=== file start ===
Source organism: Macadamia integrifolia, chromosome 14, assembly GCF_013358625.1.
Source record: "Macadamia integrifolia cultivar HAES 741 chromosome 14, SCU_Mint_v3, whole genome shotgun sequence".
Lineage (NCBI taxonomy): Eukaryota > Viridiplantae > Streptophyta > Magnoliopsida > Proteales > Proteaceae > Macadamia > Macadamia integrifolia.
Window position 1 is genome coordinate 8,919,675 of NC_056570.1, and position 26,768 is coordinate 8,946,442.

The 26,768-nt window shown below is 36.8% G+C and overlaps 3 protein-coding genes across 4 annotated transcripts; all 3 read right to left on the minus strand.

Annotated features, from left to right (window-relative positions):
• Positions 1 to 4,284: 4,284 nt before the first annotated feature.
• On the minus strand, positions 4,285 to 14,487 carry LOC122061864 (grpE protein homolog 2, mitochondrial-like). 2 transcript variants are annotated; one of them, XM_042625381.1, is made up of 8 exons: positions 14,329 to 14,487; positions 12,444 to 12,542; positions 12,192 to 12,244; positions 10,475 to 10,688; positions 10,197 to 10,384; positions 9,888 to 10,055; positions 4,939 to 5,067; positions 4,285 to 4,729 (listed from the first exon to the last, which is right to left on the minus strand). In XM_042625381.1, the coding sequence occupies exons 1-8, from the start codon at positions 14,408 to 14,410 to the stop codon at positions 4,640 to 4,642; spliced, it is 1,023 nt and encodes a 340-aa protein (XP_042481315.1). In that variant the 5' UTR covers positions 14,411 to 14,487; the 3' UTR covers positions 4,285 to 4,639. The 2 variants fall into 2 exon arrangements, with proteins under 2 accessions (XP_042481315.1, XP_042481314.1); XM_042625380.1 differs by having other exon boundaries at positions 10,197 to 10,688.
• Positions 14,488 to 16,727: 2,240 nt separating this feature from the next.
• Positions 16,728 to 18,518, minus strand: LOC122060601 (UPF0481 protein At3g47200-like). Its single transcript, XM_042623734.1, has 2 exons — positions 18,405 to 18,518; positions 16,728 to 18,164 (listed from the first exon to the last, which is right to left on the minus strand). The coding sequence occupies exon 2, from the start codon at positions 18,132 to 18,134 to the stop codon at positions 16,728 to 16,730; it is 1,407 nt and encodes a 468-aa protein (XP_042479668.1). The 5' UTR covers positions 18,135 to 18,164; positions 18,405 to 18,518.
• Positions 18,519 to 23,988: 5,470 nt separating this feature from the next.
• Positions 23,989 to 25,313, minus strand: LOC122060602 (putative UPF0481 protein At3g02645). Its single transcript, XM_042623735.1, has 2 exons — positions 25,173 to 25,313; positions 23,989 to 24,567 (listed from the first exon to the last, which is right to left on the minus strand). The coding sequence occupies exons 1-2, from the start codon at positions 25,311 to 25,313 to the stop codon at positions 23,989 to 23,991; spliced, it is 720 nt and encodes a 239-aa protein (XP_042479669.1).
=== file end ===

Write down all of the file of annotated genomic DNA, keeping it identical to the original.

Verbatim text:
Source organism: Macadamia integrifolia, chromosome 14, assembly GCF_013358625.1.
Source record: "Macadamia integrifolia cultivar HAES 741 chromosome 14, SCU_Mint_v3, whole genome shotgun sequence".
Lineage (NCBI taxonomy): Eukaryota > Viridiplantae > Streptophyta > Magnoliopsida > Proteales > Proteaceae > Macadamia > Macadamia integrifolia.
Window position 1 is genome coordinate 8,919,675 of NC_056570.1, and position 26,768 is coordinate 8,946,442.

The 26,768-nt window shown below is 36.8% G+C and overlaps 3 protein-coding genes across 4 annotated transcripts; all 3 read right to left on the minus strand.

Annotated features, from left to right (window-relative positions):
• Positions 1 to 4,284: 4,284 nt before the first annotated feature.
• On the minus strand, positions 4,285 to 14,487 carry LOC122061864 (grpE protein homolog 2, mitochondrial-like). 2 transcript variants are annotated; one of them, XM_042625381.1, is made up of 8 exons: positions 14,329 to 14,487; positions 12,444 to 12,542; positions 12,192 to 12,244; positions 10,475 to 10,688; positions 10,197 to 10,384; positions 9,888 to 10,055; positions 4,939 to 5,067; positions 4,285 to 4,729 (listed from the first exon to the last, which is right to left on the minus strand). In XM_042625381.1, the coding sequence occupies exons 1-8, from the start codon at positions 14,408 to 14,410 to the stop codon at positions 4,640 to 4,642; spliced, it is 1,023 nt and encodes a 340-aa protein (XP_042481315.1). In that variant the 5' UTR covers positions 14,411 to 14,487; the 3' UTR covers positions 4,285 to 4,639. The 2 variants fall into 2 exon arrangements, with proteins under 2 accessions (XP_042481315.1, XP_042481314.1); XM_042625380.1 differs by having other exon boundaries at positions 10,197 to 10,688.
• Positions 14,488 to 16,727: 2,240 nt separating this feature from the next.
• Positions 16,728 to 18,518, minus strand: LOC122060601 (UPF0481 protein At3g47200-like). Its single transcript, XM_042623734.1, has 2 exons — positions 18,405 to 18,518; positions 16,728 to 18,164 (listed from the first exon to the last, which is right to left on the minus strand). The coding sequence occupies exon 2, from the start codon at positions 18,132 to 18,134 to the stop codon at positions 16,728 to 16,730; it is 1,407 nt and encodes a 468-aa protein (XP_042479668.1). The 5' UTR covers positions 18,135 to 18,164; positions 18,405 to 18,518.
• Positions 18,519 to 23,988: 5,470 nt separating this feature from the next.
• Positions 23,989 to 25,313, minus strand: LOC122060602 (putative UPF0481 protein At3g02645). Its single transcript, XM_042623735.1, has 2 exons — positions 25,173 to 25,313; positions 23,989 to 24,567 (listed from the first exon to the last, which is right to left on the minus strand). The coding sequence occupies exons 1-2, from the start codon at positions 25,311 to 25,313 to the stop codon at positions 23,989 to 23,991; spliced, it is 720 nt and encodes a 239-aa protein (XP_042479669.1).